- The real litmus test of the net zero proposals at COP26 will be the degree to which the public and private sectors commit to agreeing on priorities and determining how to work together.
- Confusion and fragmentation has developed over how to assess ESG policies, compare them and even what constitutes a sustainable investment in the first place.
- It is essential that the gaps in monitoring progress / benchmarking performance, increased transparency and moving from program to action are closed to maximize the potential of ESG policies.
As COP26 approaches, industry and government will seek to best prepare their proposals to deal with the climate crisis. Much will be analyzed in the coming weeks, but the real litmus test will be the degree to which the public and private sectors commit to agreeing on priorities and subsequently determining how to work together.
The world clearly wants to move towards sustainability in climate and other areas. At the same time, confusion and fragmentation has developed over how to assess environmental, social and governance (ESG) policies, compare them and even what constitutes a sustainable investment in the first place.
This topic has garnered considerable attention from investors, policymakers and society more broadly in recent months due to concerns over greenwashing and the ability to meet the ambitions of the Paris climate accords.
Beyond that, making different solutions transparent with a fair choice for consumers and investors – and avoiding misallocation of capital – would create business opportunities and competitive advantage for industries, while reducing financial sector risks.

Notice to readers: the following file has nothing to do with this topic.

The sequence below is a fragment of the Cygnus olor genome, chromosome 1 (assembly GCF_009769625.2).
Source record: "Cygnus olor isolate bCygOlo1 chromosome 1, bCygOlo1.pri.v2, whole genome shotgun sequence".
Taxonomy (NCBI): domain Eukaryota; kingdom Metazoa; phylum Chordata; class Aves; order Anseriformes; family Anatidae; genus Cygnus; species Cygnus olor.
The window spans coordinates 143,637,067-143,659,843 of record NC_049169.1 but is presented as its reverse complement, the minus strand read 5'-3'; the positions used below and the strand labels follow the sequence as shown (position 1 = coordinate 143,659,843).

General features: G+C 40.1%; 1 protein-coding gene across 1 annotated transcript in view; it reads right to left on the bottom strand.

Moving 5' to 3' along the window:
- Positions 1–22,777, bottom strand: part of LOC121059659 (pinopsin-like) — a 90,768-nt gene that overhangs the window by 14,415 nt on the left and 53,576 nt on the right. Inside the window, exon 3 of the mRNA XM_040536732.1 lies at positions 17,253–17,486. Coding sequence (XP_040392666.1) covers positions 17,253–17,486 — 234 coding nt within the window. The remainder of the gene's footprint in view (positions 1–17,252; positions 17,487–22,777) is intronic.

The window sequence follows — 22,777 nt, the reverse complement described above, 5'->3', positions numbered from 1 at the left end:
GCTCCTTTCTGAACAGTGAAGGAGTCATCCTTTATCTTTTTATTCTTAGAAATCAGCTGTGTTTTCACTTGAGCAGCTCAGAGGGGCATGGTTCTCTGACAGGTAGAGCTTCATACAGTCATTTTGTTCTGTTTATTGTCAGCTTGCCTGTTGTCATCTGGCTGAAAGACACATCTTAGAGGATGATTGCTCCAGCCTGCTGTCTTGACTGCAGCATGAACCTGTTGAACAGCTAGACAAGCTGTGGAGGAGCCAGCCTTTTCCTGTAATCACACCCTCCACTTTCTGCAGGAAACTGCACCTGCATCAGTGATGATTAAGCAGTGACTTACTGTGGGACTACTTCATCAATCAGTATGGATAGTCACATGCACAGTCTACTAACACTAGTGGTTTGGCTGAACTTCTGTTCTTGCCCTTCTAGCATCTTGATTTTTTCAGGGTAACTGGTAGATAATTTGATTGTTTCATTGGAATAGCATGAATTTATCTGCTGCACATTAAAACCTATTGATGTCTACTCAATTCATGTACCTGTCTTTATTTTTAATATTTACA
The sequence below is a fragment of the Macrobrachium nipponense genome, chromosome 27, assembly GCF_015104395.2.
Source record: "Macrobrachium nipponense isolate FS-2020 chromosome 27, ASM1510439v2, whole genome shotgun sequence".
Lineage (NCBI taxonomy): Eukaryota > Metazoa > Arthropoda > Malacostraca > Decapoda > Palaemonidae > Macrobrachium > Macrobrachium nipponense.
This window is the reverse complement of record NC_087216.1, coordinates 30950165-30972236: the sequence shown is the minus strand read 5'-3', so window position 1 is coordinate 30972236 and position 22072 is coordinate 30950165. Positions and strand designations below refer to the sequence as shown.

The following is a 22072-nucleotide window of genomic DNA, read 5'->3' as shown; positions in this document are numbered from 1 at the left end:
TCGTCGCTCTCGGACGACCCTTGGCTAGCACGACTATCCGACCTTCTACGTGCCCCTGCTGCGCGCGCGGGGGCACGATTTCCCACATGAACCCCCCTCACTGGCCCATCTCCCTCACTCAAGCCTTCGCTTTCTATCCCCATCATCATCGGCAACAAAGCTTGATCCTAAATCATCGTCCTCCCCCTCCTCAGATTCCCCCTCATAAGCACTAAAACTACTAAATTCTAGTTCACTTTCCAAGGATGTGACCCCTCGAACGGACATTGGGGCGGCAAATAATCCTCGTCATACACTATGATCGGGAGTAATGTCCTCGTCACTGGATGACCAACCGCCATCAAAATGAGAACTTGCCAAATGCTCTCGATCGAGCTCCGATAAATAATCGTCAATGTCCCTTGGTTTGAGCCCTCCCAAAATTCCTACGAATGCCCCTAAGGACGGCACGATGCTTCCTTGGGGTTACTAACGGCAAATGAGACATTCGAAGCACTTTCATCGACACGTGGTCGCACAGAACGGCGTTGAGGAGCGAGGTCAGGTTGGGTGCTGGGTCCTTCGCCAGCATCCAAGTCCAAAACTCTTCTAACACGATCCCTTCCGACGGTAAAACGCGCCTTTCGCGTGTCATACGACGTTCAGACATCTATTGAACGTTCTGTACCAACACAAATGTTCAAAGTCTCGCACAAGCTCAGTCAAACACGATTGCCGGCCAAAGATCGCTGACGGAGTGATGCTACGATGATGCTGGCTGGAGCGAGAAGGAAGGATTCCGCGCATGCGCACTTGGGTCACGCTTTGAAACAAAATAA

Governments have a key role to play in standardizing the methodologies used by companies to set their goals. In collaboration with the private sector, it is essential that the following gaps are addressed to truly maximize the potential of ESG policies. Areas of interest include:
Progress monitoring, performance comparison. It would be beneficial to have a simple and easy way to track progress and compare the performance of companies, banks and all sectors of the economy, with examples such as the Sustainable Accounting Standards Board (SASB, now managed by the Value Reporting Foundation) or the EU. Sustainable taxonomy. Insufficient ESG data and the absence of common standards is a gap that hinders innovation and the scaling up of solutions.
Along with financial accounting standards, we need reliable ESG reporting standards. For their part, governments could specify common standards on how companies and banks should measure, report and set targets for their carbon emissions in line with the best practices of the Climate-Related Financial Disclosures Working Group.